Australia-China and Stern Hu: A Dint in Relations or “Business as Usual”?

Australia-China and Stern Hu: A Dint in Relations or “Business as Usual”?

Bruno Mascitelli (Swinburne University of Technology, Australia) and Mona Chung (Deakin University, Australia)
DOI: 10.4018/978-1-4666-2652-2.ch009
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Abstract

China’s economic growth over the last decade has been spectacular and Australia has been a beneficiary of this growth in terms of China’s demand for resources and the strength of Chinese exports. Pundits even suggest that Australia avoided the global recession as a result of this strong trade relationship. Trade relations between Australia and China resulted in China becoming Australia’s key trading partner. The arrest and charging in 2009/10 of four Rio Tinto executives (including Stern Hu the head of Rio’s operation in China) based in China raised fears of posing a strain on this vital economic relationship. Moreover China’s inability to takeover Rio Tinto and the significance and consequences of this incident are at the core of this paper. How do these events reflect the uncertainties of doing business in China or do these events demonstrate China’s sovereign right to enforce anti-corruption legislation? While China has embraced the international business community, to what extent has the arrest and imprisonment of Stern Hu changed the Australian-China trade relations including doing business in this thriving and buoyant market?
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Introduction

The aim of this paper is to offer a critical analysis of the strategic significance of these events. Specifically the two areas examined are impact on firms doing business in China and second the Australia-China relationship. China is a relatively new player in capitalist trade and its adherence to the market principle is unique and contradictory. The Chinese Communist Party is the ultimate power and while many commercial operations will take place independently, when they come to a sticky end, often the Party’s firm hand will come to the fore. While acts of corruption and industrial espionage are at the fore of these events, do they simply cloud over greater events occurring in the relationship and the exchange between the Chinese and Australian firms? Can a deal gone wrong like this one make the corruption accusation simply a front for deeper and more far reaching matters of principle in the background?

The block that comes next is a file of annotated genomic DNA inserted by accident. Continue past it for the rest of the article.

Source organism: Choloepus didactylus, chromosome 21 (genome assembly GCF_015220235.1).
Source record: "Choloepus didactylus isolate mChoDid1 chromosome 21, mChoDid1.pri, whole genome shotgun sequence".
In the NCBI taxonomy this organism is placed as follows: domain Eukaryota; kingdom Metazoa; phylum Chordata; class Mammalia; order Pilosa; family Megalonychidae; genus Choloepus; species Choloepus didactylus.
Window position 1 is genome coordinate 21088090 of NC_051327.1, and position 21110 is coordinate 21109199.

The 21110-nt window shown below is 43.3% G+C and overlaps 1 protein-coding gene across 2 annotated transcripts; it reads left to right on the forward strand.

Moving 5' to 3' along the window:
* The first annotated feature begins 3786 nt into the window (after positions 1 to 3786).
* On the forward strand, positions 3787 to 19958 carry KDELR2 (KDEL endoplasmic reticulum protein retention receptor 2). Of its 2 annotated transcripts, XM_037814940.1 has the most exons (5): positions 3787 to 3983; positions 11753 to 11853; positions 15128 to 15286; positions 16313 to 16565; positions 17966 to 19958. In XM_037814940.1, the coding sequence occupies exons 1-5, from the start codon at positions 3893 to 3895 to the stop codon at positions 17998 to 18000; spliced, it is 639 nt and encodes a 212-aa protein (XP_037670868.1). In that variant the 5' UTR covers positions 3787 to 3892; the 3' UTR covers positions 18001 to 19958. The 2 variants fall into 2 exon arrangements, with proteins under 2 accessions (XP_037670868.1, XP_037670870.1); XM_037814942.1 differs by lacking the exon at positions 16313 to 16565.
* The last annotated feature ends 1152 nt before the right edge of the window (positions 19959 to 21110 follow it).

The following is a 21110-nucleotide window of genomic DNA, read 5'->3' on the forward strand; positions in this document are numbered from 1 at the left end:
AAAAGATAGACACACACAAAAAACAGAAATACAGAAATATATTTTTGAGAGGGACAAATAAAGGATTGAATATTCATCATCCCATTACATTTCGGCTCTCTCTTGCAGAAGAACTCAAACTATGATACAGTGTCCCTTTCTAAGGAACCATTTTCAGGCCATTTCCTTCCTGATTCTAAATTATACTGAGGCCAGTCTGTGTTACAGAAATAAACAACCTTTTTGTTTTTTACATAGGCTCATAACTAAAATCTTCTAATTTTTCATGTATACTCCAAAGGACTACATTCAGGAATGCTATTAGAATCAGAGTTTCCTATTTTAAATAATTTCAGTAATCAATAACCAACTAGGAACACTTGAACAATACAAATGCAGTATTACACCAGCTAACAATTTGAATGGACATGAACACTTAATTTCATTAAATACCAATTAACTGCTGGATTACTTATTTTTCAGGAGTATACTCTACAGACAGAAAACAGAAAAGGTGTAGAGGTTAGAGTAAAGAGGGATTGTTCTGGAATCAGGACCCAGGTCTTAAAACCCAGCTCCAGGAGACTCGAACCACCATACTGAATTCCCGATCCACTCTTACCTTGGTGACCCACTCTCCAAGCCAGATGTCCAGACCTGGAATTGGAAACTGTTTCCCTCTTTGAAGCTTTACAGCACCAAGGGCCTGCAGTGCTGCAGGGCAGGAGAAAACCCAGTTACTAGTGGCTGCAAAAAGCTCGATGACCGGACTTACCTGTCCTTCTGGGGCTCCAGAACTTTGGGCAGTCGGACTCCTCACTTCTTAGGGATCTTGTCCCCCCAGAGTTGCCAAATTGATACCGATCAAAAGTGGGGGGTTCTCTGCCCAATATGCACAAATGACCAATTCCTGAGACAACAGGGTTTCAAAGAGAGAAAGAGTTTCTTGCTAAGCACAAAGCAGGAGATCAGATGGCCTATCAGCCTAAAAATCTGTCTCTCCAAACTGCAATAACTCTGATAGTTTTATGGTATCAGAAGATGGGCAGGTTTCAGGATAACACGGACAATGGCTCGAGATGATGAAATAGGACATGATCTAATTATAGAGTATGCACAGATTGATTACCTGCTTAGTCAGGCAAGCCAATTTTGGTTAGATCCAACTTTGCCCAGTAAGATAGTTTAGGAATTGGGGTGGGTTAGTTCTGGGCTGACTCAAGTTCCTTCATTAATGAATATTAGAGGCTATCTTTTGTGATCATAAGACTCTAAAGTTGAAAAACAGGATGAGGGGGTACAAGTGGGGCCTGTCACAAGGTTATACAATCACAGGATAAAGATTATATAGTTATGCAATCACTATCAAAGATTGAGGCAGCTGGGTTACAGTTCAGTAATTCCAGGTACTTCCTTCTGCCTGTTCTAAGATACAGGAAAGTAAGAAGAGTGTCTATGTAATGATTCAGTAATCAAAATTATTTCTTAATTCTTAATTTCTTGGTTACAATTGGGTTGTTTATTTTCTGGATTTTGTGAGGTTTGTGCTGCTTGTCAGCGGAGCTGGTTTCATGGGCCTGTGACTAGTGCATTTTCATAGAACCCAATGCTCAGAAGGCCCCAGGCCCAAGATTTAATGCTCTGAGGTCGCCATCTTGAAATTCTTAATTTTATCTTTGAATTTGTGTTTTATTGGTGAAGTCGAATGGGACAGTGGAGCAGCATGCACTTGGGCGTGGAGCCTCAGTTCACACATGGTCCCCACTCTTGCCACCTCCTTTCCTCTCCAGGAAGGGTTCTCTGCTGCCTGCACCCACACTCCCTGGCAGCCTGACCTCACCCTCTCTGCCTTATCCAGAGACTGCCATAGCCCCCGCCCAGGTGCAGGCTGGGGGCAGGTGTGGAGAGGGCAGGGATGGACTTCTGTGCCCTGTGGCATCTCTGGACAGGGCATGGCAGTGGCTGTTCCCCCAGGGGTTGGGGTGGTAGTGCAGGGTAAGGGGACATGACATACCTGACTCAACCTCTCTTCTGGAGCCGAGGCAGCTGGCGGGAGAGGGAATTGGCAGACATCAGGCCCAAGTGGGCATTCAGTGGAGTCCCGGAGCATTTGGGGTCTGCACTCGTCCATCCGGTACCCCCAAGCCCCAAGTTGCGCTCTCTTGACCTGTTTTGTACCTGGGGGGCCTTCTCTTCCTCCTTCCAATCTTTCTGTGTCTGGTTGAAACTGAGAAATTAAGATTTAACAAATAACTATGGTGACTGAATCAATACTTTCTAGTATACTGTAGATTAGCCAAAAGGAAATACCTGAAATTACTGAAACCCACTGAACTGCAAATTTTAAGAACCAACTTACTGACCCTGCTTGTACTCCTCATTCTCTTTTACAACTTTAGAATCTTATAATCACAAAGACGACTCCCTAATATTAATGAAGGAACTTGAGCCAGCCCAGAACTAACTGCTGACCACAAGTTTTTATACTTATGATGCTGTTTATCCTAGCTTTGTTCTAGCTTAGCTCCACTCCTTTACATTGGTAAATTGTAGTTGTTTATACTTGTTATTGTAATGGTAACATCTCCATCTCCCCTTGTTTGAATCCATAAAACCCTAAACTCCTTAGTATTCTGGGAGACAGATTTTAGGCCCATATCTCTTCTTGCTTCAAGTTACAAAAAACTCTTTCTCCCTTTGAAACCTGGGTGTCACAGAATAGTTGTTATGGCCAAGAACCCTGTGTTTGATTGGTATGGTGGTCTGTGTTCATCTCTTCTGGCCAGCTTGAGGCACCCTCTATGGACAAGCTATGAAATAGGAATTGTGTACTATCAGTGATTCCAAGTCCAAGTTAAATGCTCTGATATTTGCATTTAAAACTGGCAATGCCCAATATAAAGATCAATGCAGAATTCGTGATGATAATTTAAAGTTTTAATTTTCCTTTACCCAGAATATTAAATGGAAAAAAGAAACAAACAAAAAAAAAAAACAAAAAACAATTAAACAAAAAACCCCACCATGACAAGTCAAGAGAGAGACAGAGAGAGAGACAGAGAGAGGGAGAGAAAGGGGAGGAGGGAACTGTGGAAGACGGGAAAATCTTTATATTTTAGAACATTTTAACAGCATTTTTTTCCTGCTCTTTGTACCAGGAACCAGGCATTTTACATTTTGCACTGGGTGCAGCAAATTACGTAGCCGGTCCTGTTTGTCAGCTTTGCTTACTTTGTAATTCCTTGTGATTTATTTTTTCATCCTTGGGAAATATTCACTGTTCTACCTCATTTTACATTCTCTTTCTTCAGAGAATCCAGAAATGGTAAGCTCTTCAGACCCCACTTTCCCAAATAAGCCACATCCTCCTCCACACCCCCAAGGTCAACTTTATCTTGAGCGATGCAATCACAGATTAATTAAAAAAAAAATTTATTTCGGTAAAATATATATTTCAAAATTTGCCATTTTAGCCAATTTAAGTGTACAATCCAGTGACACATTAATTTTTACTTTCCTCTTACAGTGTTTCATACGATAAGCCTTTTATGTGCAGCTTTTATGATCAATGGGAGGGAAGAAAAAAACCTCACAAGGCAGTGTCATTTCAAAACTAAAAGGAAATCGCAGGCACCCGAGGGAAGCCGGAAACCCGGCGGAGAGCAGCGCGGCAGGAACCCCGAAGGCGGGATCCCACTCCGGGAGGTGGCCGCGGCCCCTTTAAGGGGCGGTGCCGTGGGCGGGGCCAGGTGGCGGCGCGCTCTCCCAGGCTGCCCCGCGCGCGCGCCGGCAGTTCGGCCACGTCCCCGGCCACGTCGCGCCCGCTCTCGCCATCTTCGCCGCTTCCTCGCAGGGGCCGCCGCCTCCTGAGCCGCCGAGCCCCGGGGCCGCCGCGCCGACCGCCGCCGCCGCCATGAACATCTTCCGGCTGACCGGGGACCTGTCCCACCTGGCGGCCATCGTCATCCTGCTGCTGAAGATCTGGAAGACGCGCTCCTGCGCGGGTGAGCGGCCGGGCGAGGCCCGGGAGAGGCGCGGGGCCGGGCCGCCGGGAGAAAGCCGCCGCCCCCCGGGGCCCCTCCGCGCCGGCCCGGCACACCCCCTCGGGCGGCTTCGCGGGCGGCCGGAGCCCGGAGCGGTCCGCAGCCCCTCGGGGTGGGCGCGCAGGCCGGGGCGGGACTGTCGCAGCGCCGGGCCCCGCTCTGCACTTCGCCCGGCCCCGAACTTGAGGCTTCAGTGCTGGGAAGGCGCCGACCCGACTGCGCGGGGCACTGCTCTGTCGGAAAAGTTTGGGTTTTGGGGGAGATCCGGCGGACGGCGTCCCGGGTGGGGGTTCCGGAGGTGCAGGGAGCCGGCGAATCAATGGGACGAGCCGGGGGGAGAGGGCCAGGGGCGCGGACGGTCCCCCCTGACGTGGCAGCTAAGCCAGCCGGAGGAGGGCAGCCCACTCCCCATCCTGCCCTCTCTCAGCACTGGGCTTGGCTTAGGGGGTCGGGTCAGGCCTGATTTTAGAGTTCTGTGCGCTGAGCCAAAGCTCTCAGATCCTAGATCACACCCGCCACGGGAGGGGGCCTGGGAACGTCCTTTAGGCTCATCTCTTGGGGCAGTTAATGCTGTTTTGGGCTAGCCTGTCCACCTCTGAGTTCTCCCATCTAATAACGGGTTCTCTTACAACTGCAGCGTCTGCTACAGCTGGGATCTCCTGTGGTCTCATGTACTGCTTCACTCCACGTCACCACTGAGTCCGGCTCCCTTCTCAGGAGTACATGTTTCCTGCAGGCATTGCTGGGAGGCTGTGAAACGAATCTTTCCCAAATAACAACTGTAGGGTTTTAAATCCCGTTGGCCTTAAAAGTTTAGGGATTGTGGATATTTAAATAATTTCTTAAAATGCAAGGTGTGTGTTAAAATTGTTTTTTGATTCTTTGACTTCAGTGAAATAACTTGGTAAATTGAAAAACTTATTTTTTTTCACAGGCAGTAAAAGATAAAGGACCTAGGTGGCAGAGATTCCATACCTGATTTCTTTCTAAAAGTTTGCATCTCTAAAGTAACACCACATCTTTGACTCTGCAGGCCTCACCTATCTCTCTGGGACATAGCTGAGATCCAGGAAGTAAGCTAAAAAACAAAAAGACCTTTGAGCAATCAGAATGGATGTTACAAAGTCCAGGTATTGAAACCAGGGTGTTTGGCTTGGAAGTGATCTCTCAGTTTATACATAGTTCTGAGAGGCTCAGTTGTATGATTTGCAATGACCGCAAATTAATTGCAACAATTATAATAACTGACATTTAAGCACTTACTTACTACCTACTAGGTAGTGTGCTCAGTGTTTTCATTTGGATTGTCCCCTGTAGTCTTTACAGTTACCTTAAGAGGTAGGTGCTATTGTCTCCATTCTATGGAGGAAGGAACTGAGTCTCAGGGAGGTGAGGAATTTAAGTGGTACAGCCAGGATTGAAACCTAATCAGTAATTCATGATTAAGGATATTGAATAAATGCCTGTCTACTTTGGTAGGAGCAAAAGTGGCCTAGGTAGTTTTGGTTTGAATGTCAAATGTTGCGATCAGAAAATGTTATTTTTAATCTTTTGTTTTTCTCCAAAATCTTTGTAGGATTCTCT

In July 2009, four Rio Tinto executive were arrested by the Chinese government for allegations of bribery and stealing state secretes. Stern Hu, the head of the Anglo-Australian miner’s Shanghai office, and three of his Chinese colleagues, Wang Yong, Ge Minqiang and Liu Caikui were sentenced on March 29, 2010 to ten, fourteen, eight, and seven years prison respectively. The four were convicted of accepting bribes totaling about $US14 million and stealing trade secrets throughout the period of iron ore negotiations between the China Iron and Steel Association (CISA) and Rio Tinto (Mcdonell, 2010).

The four were convicted of accepting bribes in return for helping private Chinese mills secure access to relatively low-cost and stable term iron ore from Rio Tinto. They were also convicted of stealing commercial secrets that helped Rio in iron ore negotiations with Chinese mills. The commercial secrets included information about a steel mill's production cut, a list of licensed iron ore importers and proceeds of meetings held by the China Iron and Steel Association (Hornby, 2010). On the 8th of April 8 Stern Hu, decided not to appeal his conviction for accepting bribes and stealing commercial secrets. Immediately after the verdict, Rio Tinto dismissed the four executives citing “dishonourable behaviour” (Hornby, 2010). This seemingly insensitive behavior by Rio Tinto might also be explained by the possible repercussions which Rio Tinto would face due to Australia’s signature of the OECD anti-bribery legislation. Stern Hu’s three Chinese colleagues sentenced at the same time on the same charges, decided to appeal the ruling. A number of China's most active iron ore importers were named as the bribers in the court's verdict, including iron ore trader Sinochem International, privately owned Rongcheng Steel in Tianjin, also known as Rockcheck Steel, and private steel mills Tangshan Guofeng and Hebei Jinye (Hornby, 2010).

From the Australian government perspective and specifically through the voice of the Foreign Affairs Minister at the time, Stephen Smith, on any measure, the penalty given to Stern Hu was considered a “this a tough sentence,” though in the same breath there was “substantial” evidence that Hu was guilty of bribery (Sainsbury, 2010). Stern Hu and his colleagues all admitted taking bribes from small and medium private steel mills in exchange for providing them with access to regular supplies of iron ore at better prices than they could get from state-run mills. But they argued during the case about the size of the amounts they have been accused of receiving.

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